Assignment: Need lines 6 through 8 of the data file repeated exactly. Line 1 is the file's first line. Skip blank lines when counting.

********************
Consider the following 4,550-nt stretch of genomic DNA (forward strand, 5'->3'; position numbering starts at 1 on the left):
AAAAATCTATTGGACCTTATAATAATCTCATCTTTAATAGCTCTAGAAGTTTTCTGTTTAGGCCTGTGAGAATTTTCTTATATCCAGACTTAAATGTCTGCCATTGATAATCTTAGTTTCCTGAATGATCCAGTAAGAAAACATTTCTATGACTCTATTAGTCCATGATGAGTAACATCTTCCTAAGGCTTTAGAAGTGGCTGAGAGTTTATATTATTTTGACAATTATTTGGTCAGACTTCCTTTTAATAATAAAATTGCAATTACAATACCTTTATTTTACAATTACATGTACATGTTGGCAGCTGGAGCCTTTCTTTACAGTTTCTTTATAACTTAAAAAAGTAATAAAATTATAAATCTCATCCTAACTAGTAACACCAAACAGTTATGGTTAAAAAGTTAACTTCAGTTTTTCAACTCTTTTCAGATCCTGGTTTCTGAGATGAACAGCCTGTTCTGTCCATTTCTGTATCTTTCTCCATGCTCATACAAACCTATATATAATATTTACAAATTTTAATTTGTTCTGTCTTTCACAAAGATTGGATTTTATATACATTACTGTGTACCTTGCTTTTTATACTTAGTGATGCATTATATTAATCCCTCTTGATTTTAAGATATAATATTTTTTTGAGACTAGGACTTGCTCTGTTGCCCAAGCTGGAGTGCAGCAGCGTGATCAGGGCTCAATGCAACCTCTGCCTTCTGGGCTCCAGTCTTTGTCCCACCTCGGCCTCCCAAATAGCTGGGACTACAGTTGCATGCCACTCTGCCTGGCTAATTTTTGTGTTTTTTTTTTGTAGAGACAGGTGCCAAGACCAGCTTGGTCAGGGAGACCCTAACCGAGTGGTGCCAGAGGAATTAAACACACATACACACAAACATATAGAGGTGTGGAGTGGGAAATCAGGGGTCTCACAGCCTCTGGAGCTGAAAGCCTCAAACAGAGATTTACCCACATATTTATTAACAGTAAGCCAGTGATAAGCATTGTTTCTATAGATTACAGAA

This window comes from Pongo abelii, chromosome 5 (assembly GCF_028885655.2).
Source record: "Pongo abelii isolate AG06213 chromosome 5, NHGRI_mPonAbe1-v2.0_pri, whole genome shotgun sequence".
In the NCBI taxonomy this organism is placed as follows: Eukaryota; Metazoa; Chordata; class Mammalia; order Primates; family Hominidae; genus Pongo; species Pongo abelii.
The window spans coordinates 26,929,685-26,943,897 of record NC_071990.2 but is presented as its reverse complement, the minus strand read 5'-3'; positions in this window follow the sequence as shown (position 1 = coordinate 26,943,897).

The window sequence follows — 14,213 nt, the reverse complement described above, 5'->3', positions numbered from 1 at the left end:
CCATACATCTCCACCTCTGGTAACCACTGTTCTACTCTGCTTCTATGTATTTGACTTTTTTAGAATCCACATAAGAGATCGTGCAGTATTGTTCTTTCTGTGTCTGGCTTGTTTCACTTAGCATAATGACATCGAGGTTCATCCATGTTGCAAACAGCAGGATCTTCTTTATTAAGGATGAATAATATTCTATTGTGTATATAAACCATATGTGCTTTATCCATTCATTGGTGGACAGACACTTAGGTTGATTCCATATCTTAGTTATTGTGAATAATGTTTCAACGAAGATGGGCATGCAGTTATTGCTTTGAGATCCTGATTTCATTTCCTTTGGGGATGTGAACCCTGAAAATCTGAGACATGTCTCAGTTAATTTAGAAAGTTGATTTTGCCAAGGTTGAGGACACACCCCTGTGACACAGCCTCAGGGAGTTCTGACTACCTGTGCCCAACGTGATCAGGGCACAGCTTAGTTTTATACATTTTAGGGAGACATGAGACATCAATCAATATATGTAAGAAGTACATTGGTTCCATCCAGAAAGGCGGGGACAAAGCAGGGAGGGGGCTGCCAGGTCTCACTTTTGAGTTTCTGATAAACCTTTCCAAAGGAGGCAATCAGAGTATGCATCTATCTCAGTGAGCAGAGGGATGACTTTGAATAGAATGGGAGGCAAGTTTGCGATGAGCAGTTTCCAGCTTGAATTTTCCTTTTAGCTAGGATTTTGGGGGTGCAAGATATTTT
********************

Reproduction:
The window spans coordinates 26,929,685-26,943,897 of record NC_071990.2 but is presented as its reverse complement, the minus strand read 5'-3'; positions in this window follow the sequence as shown (position 1 = coordinate 26,943,897).

The window sequence follows — 14,213 nt, the reverse complement described above, 5'->3', positions numbered from 1 at the left end:
CCATACATCTCCACCTCTGGTAACCACTGTTCTACTCTGCTTCTATGTATTTGACTTTTTTAGAATCCACATAAGAGATCGTGCAGTATTGTTCTTTCTGTGTCTGGCTTGTTTCACTTAGCATAATGACATCGAGGTTCATCCATGTTGCAAACAGCAGGATCTTCTTTATTAAGGATGAATAATATTCTATTGTGTATATAAACCATATGTGCTTTATCCATTCATTGGTGGACAGACACTTAGGTTGATTCCATATCTTAGTTATTGTGAATAATGTTTCAACGAAGATGGGCATGCAGTTATTGCTTTGAGATCCTGATTTCATTTCCTTTGGGGATGTGAACCCTGAAAATCTGAGACATGTCTCAGTTAATTTAGAAAGTTGATTTTGCCAAGGTTGAGGACACACCCCTGTGACACAGCCTCAGGGAGTTCTGACTACCTGTGCCCAACGTGATCAGGGCACAGCTTAGTTTTATACATTTTAGGGAGACATGAGACATCAATCAATATATGTAAGAAGTACATTGGTTCCATCCAGAAAGGCGGGGACAAAGCAGGGAGGGGGCTGCCAGGTCTCACTTTTGAGTTTCTGATAAACCTTTCCAAAGGAGGCAATCAGAGTATGCATCTATCTCAGTGAGCAGAGGGATGACTTTGAATAGAATGGGAGGCAAGTTTGCGATGAGCAGTTTCCAGCTTGAATTTTCCTTTTAGCTAGGATTTTGGGGGTGCAAGATATTTT